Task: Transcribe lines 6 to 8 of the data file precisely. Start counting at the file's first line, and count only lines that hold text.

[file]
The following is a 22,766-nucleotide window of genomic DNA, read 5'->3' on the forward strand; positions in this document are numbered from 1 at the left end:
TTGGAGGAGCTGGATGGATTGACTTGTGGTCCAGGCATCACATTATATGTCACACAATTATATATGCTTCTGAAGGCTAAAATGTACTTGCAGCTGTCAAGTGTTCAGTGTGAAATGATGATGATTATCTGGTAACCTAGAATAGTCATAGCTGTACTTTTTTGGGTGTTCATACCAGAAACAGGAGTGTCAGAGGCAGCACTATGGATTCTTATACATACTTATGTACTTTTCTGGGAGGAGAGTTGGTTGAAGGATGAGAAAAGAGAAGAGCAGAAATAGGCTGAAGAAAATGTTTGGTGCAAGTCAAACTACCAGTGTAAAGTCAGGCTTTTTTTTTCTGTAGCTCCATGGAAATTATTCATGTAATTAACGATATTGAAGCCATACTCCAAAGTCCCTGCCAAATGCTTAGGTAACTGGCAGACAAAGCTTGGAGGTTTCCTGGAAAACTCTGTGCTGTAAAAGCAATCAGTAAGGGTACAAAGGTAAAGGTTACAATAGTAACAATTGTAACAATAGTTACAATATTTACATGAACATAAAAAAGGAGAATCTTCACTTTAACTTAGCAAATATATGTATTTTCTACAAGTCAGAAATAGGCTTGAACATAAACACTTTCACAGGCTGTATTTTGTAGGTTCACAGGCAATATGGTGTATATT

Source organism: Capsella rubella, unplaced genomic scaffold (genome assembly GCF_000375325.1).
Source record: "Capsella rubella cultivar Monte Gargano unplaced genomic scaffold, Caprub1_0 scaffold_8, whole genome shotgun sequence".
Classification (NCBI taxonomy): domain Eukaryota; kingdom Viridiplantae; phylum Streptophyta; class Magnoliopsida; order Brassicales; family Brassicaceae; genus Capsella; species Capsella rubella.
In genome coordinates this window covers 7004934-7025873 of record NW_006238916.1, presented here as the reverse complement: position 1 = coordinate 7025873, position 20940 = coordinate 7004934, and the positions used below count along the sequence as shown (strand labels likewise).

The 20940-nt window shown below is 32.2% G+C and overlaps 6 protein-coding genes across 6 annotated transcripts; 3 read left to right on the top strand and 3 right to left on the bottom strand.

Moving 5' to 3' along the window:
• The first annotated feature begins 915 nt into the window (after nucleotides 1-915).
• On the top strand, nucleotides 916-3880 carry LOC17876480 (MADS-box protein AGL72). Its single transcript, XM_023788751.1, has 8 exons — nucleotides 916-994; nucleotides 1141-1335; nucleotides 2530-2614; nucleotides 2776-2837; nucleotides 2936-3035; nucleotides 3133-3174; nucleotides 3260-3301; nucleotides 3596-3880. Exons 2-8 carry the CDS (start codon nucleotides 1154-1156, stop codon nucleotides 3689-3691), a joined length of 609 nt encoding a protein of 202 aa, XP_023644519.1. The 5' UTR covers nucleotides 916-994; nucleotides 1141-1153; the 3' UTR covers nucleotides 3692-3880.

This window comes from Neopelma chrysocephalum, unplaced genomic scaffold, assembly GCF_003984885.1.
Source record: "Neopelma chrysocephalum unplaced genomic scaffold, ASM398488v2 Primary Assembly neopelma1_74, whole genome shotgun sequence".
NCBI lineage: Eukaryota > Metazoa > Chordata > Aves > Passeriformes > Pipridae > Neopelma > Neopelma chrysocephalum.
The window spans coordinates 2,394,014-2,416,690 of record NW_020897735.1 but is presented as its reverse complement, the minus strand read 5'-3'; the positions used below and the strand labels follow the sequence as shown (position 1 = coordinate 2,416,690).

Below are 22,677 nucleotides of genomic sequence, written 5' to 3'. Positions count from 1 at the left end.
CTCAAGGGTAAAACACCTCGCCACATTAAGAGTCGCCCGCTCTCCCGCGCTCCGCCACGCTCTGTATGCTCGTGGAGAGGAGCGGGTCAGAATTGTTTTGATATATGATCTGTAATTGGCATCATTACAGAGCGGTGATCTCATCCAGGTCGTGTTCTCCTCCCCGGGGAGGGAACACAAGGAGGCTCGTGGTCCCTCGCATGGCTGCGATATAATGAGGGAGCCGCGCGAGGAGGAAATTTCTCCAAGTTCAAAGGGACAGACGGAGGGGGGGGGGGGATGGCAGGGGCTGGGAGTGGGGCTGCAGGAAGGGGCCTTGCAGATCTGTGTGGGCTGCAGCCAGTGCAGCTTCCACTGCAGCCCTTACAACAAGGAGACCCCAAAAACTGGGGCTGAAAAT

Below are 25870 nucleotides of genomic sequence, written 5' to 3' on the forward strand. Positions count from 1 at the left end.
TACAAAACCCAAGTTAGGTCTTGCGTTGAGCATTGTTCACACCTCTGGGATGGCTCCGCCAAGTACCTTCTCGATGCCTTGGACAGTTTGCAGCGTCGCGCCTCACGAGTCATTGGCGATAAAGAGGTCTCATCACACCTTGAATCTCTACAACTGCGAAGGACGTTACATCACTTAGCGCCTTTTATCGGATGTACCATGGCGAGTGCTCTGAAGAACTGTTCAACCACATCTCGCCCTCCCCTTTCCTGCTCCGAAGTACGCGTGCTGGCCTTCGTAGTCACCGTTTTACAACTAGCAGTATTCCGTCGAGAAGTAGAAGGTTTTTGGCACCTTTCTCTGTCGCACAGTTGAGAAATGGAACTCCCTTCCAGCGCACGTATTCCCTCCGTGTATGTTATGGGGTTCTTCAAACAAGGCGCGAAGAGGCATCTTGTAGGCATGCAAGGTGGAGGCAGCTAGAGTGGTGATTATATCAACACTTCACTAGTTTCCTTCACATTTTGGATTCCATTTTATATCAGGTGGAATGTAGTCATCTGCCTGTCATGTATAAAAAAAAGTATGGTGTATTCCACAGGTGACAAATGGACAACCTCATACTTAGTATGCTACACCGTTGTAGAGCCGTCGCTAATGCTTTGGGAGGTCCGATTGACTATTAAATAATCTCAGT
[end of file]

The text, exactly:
In genome coordinates this window covers 7004934-7025873 of record NW_006238916.1, presented here as the reverse complement: position 1 = coordinate 7025873, position 20940 = coordinate 7004934, and the positions used below count along the sequence as shown (strand labels likewise).

The 20940-nt window shown below is 32.2% G+C and overlaps 6 protein-coding genes across 6 annotated transcripts; 3 read left to right on the top strand and 3 right to left on the bottom strand.

Moving 5' to 3' along the window: